FIG. 2 is a simplified cutaway view of the floor of a rail car in which there is provided a slot 30 having a number of spaced retainers 32 positioned therein. Each of retainers 32 includes a shaft 34 supporting an enlarged head 36. When stanchion 10 of FIGS. 1A and 1B is positioned on the floor of the rail car, the stanchion base members slip into slot 30; thereafter, a sliding movement of stanchion 10 will cause clevis-shaped members 26 (FIG. 1A) to slip under retainers 32 to prevent vertical movement of the stanchion. Pin (FIG. 1A) is then inserted into one of holes 38 in the rail car bed which prevents the stanchion from sliding in a horizontal direction. The stanchion is thus fixed in place since vertical movement is prevented by retainers 32 acting against members 26 and horizontal movement is prevented by pin 24 being positioned in one of mounting holes 38. By positioning a plurality of retainers 32 in slots extending along the length of a rail car, the position of a stanchion 10 can be adjusted on the rail car to accommodate any size of semi-trailer and thus to maximize utilization of the rail car.
FIGS. 3, 4 and 5 show use of a yard tractor or hostler 40 for positioning a semi-trailer 42 onto a rail car floor 44. In FIG. 3, tractor 40 is shown positioning trailer 42 with stanchion 10 attached to the trailer. It will be noted that fifth wheel 46 of tractor 40 is engaged with the lower surface of the extended length fifth wheel 12 on stanchion 10. In FIG. 4, the hostler is shown after having lowered its fifth wheel, which is hydraulically powered, to a point at which base 20 of stanchion 10 is now residing in slot 30. As shown in FIG. 5, tractor 40 has backed the trailer slightly, sliding stanchion 10 along rail car floor 44 until clevis-shaped members 26 have slid underneath retainers 32. At this point, pin 24 is free to slide down into one of slots 38 under gravitational or, more preferably, spring-loaded force, thereby preventing the stanchion from moving forward and holding it in a horizontal position. The fifth wheel of the tractor is then disconnected from fifth wheel 12 using the conventional retaining and release mechanism on such tractors. In this manner, stanchion 10 can be adjustably positioned on the floor of a rail car so as to best utilize the available floor space.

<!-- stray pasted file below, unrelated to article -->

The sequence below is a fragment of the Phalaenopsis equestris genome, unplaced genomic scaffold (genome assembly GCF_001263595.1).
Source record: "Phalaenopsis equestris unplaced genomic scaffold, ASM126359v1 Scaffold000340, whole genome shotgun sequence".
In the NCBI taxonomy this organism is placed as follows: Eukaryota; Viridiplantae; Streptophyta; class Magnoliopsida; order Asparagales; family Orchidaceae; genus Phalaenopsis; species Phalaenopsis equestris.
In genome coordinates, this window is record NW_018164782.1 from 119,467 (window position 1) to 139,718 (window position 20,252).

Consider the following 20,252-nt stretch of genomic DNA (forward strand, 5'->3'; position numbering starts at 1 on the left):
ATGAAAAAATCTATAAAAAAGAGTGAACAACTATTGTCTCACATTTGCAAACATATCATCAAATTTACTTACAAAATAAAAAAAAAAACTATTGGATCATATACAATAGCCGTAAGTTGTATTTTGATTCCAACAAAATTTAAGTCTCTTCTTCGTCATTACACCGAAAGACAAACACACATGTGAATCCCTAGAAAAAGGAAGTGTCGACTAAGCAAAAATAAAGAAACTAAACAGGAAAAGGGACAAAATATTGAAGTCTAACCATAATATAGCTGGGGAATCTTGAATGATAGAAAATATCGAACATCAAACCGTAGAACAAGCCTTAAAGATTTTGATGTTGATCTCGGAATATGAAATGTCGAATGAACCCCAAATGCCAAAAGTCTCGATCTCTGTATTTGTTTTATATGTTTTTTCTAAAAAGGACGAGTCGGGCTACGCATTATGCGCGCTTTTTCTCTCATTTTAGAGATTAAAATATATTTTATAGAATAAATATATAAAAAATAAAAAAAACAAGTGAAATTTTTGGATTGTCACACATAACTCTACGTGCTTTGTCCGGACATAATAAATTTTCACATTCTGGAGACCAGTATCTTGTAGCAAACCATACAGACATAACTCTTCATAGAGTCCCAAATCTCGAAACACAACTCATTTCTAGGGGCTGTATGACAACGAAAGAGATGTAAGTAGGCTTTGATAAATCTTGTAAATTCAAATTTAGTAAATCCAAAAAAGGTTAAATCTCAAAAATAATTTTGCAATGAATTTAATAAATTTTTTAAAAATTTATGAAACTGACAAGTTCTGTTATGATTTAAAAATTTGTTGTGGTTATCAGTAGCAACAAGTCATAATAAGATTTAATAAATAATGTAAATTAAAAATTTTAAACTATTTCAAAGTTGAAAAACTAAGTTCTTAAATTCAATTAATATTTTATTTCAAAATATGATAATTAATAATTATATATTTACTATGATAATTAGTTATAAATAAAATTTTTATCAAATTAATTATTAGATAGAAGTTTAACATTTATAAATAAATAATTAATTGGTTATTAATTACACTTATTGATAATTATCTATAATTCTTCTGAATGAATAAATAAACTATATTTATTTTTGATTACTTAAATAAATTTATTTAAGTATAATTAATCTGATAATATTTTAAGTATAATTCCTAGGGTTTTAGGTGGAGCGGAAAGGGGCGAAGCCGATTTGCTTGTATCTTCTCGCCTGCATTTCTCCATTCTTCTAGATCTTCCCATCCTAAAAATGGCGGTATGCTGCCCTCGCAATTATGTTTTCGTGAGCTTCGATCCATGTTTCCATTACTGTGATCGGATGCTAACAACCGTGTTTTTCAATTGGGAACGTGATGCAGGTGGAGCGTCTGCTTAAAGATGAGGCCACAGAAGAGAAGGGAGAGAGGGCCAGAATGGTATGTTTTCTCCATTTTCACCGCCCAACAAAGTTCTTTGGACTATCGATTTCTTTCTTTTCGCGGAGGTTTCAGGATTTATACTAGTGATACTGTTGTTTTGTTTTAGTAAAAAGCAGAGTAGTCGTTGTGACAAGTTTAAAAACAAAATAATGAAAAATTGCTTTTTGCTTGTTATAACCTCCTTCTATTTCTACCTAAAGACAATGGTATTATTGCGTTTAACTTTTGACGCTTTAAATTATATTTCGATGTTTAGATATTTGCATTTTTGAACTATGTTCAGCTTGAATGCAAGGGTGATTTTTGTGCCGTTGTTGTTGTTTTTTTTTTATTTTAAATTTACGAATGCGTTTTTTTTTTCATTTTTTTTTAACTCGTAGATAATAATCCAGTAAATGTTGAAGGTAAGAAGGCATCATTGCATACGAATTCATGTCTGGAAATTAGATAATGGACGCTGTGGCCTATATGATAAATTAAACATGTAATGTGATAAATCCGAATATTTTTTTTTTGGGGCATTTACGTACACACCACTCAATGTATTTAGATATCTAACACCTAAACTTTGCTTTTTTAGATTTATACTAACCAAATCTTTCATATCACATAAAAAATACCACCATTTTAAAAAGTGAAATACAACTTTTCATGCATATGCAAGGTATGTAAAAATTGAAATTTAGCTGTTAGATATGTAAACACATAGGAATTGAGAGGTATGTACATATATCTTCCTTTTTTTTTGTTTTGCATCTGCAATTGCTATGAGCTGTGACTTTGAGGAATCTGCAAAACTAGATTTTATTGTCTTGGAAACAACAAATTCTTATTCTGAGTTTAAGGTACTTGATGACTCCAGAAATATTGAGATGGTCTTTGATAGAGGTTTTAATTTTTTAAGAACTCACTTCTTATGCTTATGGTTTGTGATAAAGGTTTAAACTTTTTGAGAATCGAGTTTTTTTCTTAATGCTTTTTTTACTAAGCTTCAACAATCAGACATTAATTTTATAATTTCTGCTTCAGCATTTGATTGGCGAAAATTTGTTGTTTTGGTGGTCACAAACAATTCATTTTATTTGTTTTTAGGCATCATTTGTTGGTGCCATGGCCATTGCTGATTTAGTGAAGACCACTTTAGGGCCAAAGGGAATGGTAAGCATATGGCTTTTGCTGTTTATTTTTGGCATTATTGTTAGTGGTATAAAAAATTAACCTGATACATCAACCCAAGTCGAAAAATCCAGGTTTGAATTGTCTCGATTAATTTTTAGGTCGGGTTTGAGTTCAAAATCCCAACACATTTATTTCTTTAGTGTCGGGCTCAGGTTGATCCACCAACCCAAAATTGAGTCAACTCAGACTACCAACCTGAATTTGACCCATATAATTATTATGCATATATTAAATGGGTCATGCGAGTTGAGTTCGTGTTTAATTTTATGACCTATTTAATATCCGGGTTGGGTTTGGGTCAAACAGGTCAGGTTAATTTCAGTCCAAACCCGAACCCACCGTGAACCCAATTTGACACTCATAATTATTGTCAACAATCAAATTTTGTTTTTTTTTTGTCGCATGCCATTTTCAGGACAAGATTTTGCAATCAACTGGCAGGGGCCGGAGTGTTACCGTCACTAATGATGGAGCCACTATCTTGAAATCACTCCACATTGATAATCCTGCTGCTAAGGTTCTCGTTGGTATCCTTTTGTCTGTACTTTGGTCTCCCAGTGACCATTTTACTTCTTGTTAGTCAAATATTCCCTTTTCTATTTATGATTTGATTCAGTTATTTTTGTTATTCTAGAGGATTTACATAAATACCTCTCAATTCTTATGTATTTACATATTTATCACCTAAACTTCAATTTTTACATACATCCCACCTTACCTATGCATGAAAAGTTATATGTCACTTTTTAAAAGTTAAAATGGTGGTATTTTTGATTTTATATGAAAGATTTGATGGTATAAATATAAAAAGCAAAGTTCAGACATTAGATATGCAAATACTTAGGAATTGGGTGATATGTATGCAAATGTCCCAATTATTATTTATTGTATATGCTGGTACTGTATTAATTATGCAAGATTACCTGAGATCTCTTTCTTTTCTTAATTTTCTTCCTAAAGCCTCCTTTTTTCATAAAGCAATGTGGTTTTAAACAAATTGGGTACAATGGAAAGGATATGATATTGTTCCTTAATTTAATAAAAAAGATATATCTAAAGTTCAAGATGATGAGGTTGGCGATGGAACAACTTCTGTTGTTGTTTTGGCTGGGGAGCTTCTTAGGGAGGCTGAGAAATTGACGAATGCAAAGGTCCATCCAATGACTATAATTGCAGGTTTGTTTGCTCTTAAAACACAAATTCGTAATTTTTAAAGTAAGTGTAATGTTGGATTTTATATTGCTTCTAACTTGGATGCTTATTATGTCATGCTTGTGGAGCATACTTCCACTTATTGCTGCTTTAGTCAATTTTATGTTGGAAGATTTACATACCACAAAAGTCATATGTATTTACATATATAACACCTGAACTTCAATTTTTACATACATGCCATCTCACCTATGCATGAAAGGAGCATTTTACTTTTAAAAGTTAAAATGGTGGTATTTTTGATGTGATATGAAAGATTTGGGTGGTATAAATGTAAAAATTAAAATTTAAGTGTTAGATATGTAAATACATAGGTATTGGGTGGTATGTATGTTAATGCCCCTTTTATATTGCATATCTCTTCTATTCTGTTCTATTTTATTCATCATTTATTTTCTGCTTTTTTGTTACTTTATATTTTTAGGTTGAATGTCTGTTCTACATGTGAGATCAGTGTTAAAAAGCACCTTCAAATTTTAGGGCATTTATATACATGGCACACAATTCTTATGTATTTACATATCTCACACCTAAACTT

FIGS. 6A and 6B, in conjunction with FIG. 7, illustrate an alternative type of movable stanchion 50 having essentially the same construction as stanchion 10 of FIG. 1A but being in the form of a tripod and having a different type of locking mechanism. Stanchion 50, as shown in FIG. 6B, includes a vertical support 52, a base member 54 and a diagonal strut 56. A plate 58 resides on the top end of vertical support 52 and a fifth wheel 60 is pivotally attached to plate 58 by a pivot pin 62. A king pin 64 on the underside of fifth wheel 60 is substantially identical to pin 28 of FIG. 1A and provides the same function, i.e., a connection point for the fifth wheel on a yard tractor or hostler. FIG. 6A, a top view of stanchion 50, shows that base member 54 comprises a pair of diagonally extending elements 54A and 54B and a pair of vertically extending supports 52A and 52B. Diagonal support 56 comprises a pair of opposite side elements 56A and 56B joined together by an intermediate support 56c. As with stanchion 10 of FIG. 1A, stanchion 50 may be assembled by bolting or welding the connections.